ODFW Grant Keeps 147,000 Acres Open to Public Hunting

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A $44,905 grant from the Oregon Department of Fish and Wildlife's Access and Habitat Program awarded to Boise Cascade Company will be used to hire a wildlife technician during the 2004 hunting seasons as part of a cooperative management program that helps keep 147,000 acres of the company's timberlands in Wallowa County open to public hunting.

The technician will educate hunters, collect hunter harvest data, maintain signs and gates and ensure that Boise Cascade's resource protection rules are being followed by the public.

The area, known as the Sled Springs Management Demonstration Area, was created as a cooperative effort between ODFW and Boise Cascade to improve landowner-hunter relations, improve hunter satisfaction with natural resource management programs and develop hunting and livestock management plans. The project involves a series of road closures, big game management strategies and law enforcement patrols by the Oregon State Police during hunting seasons.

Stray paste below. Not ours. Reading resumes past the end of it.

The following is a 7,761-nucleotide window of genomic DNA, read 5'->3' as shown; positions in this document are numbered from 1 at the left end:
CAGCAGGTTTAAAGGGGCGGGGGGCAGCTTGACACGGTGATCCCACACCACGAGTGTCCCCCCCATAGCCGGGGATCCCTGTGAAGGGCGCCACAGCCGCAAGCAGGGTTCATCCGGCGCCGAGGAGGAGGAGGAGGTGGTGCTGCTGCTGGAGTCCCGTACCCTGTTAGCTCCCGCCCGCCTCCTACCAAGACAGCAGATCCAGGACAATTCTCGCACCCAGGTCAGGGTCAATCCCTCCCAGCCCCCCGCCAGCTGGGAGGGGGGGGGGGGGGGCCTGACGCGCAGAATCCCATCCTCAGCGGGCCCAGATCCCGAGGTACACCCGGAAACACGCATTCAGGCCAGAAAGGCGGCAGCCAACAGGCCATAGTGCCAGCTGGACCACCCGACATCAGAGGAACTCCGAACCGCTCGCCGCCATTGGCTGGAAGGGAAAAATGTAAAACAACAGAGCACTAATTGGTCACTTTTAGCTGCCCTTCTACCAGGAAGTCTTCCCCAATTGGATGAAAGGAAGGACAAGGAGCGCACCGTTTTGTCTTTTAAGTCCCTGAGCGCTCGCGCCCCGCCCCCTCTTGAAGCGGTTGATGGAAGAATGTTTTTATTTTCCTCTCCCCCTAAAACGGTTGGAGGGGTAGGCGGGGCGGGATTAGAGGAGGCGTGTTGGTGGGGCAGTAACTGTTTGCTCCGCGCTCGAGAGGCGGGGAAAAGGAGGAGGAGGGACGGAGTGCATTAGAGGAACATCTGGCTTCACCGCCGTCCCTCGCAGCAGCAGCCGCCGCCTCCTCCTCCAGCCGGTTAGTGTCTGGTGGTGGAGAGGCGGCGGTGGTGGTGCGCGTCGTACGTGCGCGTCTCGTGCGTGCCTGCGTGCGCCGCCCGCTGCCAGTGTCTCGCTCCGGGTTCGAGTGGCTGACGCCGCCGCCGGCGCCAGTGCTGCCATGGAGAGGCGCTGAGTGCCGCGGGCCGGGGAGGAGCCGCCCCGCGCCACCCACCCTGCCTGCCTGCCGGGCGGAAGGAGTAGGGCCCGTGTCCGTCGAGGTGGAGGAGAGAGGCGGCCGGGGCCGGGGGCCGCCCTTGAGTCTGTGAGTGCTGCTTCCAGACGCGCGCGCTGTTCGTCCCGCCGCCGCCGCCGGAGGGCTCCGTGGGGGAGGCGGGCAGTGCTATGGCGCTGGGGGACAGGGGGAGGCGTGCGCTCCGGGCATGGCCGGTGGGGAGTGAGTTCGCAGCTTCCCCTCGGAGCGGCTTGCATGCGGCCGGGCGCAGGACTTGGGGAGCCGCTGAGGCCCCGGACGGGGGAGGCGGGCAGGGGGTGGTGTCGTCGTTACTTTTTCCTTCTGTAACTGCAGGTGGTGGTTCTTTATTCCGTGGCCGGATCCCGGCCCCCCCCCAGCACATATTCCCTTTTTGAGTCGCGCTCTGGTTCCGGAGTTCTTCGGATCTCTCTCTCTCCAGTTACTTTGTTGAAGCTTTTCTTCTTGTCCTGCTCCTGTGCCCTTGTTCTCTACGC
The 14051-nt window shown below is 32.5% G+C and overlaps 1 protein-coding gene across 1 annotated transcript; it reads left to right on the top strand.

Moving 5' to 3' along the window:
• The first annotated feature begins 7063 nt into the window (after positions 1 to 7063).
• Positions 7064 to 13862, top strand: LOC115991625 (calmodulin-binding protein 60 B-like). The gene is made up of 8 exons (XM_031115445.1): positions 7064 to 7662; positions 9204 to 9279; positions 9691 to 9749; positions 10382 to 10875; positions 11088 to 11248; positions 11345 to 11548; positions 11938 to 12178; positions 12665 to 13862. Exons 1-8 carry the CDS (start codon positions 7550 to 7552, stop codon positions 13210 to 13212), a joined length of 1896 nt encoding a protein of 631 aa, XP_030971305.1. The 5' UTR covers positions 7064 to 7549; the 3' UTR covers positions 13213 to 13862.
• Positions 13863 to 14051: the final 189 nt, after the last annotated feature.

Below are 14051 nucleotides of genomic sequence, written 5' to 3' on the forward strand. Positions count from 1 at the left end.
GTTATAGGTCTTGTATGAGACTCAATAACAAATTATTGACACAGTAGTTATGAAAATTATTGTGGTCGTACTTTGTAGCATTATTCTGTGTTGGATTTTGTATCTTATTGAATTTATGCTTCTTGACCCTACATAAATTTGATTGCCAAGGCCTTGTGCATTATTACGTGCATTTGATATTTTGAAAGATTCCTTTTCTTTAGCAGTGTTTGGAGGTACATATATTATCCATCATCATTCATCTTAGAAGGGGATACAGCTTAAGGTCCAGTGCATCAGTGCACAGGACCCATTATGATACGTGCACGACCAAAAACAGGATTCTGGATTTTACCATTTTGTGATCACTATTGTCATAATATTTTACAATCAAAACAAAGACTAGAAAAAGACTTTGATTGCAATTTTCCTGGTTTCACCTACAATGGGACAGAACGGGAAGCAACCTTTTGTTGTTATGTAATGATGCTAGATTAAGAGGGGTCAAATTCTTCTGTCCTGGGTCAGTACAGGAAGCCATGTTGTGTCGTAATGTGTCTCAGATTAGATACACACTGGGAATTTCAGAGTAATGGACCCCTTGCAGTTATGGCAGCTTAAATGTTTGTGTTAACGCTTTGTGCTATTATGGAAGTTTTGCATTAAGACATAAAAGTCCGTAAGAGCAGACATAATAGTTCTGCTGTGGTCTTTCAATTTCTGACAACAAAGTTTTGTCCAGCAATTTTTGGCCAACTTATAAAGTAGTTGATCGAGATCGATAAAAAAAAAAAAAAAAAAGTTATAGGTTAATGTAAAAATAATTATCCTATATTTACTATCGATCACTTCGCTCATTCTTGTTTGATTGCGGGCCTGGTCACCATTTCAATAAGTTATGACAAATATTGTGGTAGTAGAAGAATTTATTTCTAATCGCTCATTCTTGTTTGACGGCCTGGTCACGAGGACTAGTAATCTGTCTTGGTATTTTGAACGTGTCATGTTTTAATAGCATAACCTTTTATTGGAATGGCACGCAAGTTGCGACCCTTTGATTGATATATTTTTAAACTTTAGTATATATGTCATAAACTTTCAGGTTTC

The road closures are an important part of the management strategy. “From the company's perspective, we want to reduce harassment of wildlife and minimize damage to roads associated with sedimentation to adjacent streams caused by lots of traffic,” said Boise Cascade wildlife biologist Bob Riggs.

These road closures have resulted in a higher quality hunting experience. Last season's success rate was 19 percent for archery elk hunters, 31 percent for the rifle bull elk hunters and 74 percent for the antlerless elk hunters.

The Access and Habitat Program has been contributing funding to this cooperative project since 1995.

“It's always been a good program and good for the resource,” said Riggs. “And it's been a pretty good deal for the hunting public as well.”

Created by the Oregon Legislature in 1993, the A&H Program is funded by a $2 surcharge on hunting licenses. Funds raised by the program are distributed through grants to individual and corporate landowners, conservation organizations, and others for cooperative wildlife habitat improvement and hunter access projects throughout the state.